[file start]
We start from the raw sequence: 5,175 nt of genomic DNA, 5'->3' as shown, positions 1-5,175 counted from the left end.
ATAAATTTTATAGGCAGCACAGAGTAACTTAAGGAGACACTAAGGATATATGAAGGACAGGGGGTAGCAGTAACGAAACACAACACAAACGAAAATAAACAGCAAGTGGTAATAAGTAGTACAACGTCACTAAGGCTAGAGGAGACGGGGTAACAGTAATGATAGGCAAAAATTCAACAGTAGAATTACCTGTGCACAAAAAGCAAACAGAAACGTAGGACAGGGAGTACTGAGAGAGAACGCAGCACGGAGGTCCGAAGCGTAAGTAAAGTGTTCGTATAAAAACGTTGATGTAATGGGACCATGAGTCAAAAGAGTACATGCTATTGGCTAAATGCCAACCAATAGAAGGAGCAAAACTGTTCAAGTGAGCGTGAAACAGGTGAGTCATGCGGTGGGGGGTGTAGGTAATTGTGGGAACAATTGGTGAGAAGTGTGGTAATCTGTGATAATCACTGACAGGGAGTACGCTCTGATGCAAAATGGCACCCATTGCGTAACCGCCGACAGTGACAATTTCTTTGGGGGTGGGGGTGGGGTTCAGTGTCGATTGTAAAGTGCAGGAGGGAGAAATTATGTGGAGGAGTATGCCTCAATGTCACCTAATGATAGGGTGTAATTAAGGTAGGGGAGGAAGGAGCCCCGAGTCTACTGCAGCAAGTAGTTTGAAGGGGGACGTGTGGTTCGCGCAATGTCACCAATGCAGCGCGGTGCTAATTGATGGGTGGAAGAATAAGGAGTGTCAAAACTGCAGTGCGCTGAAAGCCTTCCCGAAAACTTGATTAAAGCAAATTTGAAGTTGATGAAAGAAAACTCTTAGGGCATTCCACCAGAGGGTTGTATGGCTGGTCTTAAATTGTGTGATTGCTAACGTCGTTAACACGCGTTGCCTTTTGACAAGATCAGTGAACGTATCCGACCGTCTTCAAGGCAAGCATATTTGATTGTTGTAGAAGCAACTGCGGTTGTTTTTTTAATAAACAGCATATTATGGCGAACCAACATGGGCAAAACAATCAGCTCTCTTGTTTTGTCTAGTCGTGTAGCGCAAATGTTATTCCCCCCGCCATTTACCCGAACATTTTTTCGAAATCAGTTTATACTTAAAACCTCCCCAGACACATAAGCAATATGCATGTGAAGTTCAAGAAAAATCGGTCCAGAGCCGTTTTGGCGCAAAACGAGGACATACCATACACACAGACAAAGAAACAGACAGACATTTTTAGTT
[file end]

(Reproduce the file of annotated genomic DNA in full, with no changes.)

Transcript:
We start from the raw sequence: 5,175 nt of genomic DNA, 5'->3' as shown, positions 1-5,175 counted from the left end.
ATAAATTTTATAGGCAGCACAGAGTAACTTAAGGAGACACTAAGGATATATGAAGGACAGGGGGTAGCAGTAACGAAACACAACACAAACGAAAATAAACAGCAAGTGGTAATAAGTAGTACAACGTCACTAAGGCTAGAGGAGACGGGGTAACAGTAATGATAGGCAAAAATTCAACAGTAGAATTACCTGTGCACAAAAAGCAAACAGAAACGTAGGACAGGGAGTACTGAGAGAGAACGCAGCACGGAGGTCCGAAGCGTAAGTAAAGTGTTCGTATAAAAACGTTGATGTAATGGGACCATGAGTCAAAAGAGTACATGCTATTGGCTAAATGCCAACCAATAGAAGGAGCAAAACTGTTCAAGTGAGCGTGAAACAGGTGAGTCATGCGGTGGGGGGTGTAGGTAATTGTGGGAACAATTGGTGAGAAGTGTGGTAATCTGTGATAATCACTGACAGGGAGTACGCTCTGATGCAAAATGGCACCCATTGCGTAACCGCCGACAGTGACAATTTCTTTGGGGGTGGGGGTGGGGTTCAGTGTCGATTGTAAAGTGCAGGAGGGAGAAATTATGTGGAGGAGTATGCCTCAATGTCACCTAATGATAGGGTGTAATTAAGGTAGGGGAGGAAGGAGCCCCGAGTCTACTGCAGCAAGTAGTTTGAAGGGGGACGTGTGGTTCGCGCAATGTCACCAATGCAGCGCGGTGCTAATTGATGGGTGGAAGAATAAGGAGTGTCAAAACTGCAGTGCGCTGAAAGCCTTCCCGAAAACTTGATTAAAGCAAATTTGAAGTTGATGAAAGAAAACTCTTAGGGCATTCCACCAGAGGGTTGTATGGCTGGTCTTAAATTGTGTGATTGCTAACGTCGTTAACACGCGTTGCCTTTTGACAAGATCAGTGAACGTATCCGACCGTCTTCAAGGCAAGCATATTTGATTGTTGTAGAAGCAACTGCGGTTGTTTTTTTAATAAACAGCATATTATGGCGAACCAACATGGGCAAAACAATCAGCTCTCTTGTTTTGTCTAGTCGTGTAGCGCAAATGTTATTCCCCCCGCCATTTACCCGAACATTTTTTCGAAATCAGTTTATACTTAAAACCTCCCCAGACACATAAGCAATATGCATGTGAAGTTCAAGAAAAATCGGTCCAGAGCCGTTTTGGCGCAAAACGAGGACATACCATACACACAGACAAAGAAACAGACAGACATTTTTAGTT